Industry Case Studies
Odour Control in the Clinical Waste Handling Industry
Clinical Waste – What You Need To Know
Clinical waste is the name given to waste that may pose a risk of infection, generally produced from healthcare settings and similar activities. To understand clinical waste responsibilities and what you need to know when it comes to odour control in waste facilities, read the below guidance.
What does clinical waste include?
Clinical waste includes swabs, bandages and dressings or medicines that could be hazardous.
Who is responisible for dealing with clinical waste odour control?
Storage and disposal of controlled waste come under the Controlled Waste Regulations 1992. it is essential that everyone responsible for dealing with clinical waste fully understands their responsibilities.
What does this mean for the producers of clinical waste?
All producers of clinical waste are responsible for ensuring that it is stored and disposed of correctly. It is essential to ensure that odour and pollution are controlled during storage, transfer and disposal. Odours may not be dangerous to physical health. However, they are considered psychological nuisances, which are essential to overcome by installing suitable odour and emission control systems in clinical waste areas.
Odour control methods
Various methods are available to reduce and control odour and emissions used in clinical waste settings.
What are common odour control absorbents used for waste facilities?
Absorbing is an odour masking technique. Common odour control absorbents include silica gel and activated carbon dry scrubbers to absorb target gases and trap them on the surface of porous solid adsorbent material. This differs from absorbent methods such as wet scrubbers that use water or acid wash to remove odorous liquid substances. In some cases, a biofilter installation could be suitable.
Can you mix absorbents together for clinical waste?
This depends on the absorbents. It would be wise to get advice before attempting to mix absorbents.
What is the most straightforward technique to remove odours?
The most straightforward technique is usually the relatively passive absorption units, which can be used in combination with other methods where facilities require it. It is possible to use multiple odour control techniques, including odour masking and odour control.
How does odour masking work for clinical waste?
Odour masking introduces a more powerful odour to reduce the smells caused by the waste and mask it with a more pleasant, highly concentrated masking agent, which the human nose picks up instead of the intense or foul-smelling clinical waste. Masking will not remove the odour, but it will make the area smell more pleasant. Odour masking requires expertise to understand the most effective odour controls. The masking agent will not change the chemical composition; it will only introduce a new smell. Odour masking products in the industrial sectors can include sprayers and misters.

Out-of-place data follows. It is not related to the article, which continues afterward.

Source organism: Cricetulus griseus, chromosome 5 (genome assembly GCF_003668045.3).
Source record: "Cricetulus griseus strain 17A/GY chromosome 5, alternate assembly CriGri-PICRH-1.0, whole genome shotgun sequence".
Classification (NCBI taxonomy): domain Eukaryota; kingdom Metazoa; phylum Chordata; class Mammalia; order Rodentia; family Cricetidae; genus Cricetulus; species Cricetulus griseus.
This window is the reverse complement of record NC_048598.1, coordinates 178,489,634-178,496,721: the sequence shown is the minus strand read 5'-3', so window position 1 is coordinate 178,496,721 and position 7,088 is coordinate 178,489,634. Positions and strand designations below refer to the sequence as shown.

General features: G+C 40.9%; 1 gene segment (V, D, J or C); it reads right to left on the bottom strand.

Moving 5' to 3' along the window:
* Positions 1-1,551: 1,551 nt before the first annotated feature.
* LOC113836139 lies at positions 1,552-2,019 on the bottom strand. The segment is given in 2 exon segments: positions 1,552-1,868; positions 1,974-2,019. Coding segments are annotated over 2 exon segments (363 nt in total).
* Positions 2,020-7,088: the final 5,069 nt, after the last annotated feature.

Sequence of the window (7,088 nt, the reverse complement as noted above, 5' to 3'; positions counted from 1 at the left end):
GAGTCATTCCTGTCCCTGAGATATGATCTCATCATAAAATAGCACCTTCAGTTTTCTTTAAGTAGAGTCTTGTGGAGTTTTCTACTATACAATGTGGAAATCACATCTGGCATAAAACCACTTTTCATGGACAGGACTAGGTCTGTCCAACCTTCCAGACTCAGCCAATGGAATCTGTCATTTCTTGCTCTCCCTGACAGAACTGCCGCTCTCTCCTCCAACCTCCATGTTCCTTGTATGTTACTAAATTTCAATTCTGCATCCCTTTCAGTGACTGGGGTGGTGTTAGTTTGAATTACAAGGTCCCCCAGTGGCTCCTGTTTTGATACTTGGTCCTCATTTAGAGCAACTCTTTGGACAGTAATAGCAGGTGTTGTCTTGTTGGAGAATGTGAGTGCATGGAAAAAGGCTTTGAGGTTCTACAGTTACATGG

Odour control will reduce the concentration of the chemicals within the waste causing the smells. In various forms, activated carbon (activated charcoal) uses carbon filtration media to remove odours and airborne chemicals. Adsorption techniques trap the target gasses by passing the gas through the silica gel or activated carbon units which contain the smell on the surface of the porous material. This is a standard method of odour control used within medical and clinical waste facilities. They are simple to install and can combine readily with other techniques.
Clinical waste should be segregated from other types of waste and removed from the premises by suitably licensed carriers according to hazard risk assessment. Clinical waste producers have a duty of care to protect individuals that come into contact with clinical waste, not just from contact but from the sensory damage and unpleasant surrounding that odours cause. Working with ventilation and odour control experts to manage clinical waste is essential to ensure that you provide an environment safe for workers and site visitors and meet regulatory requirements.
If you’re unsure as to whether ventilation, absorbents or masking techniques are appropriate for the waste you’re dealing with, please contact us. We would be happy to find an appropriate solution to fit your needs.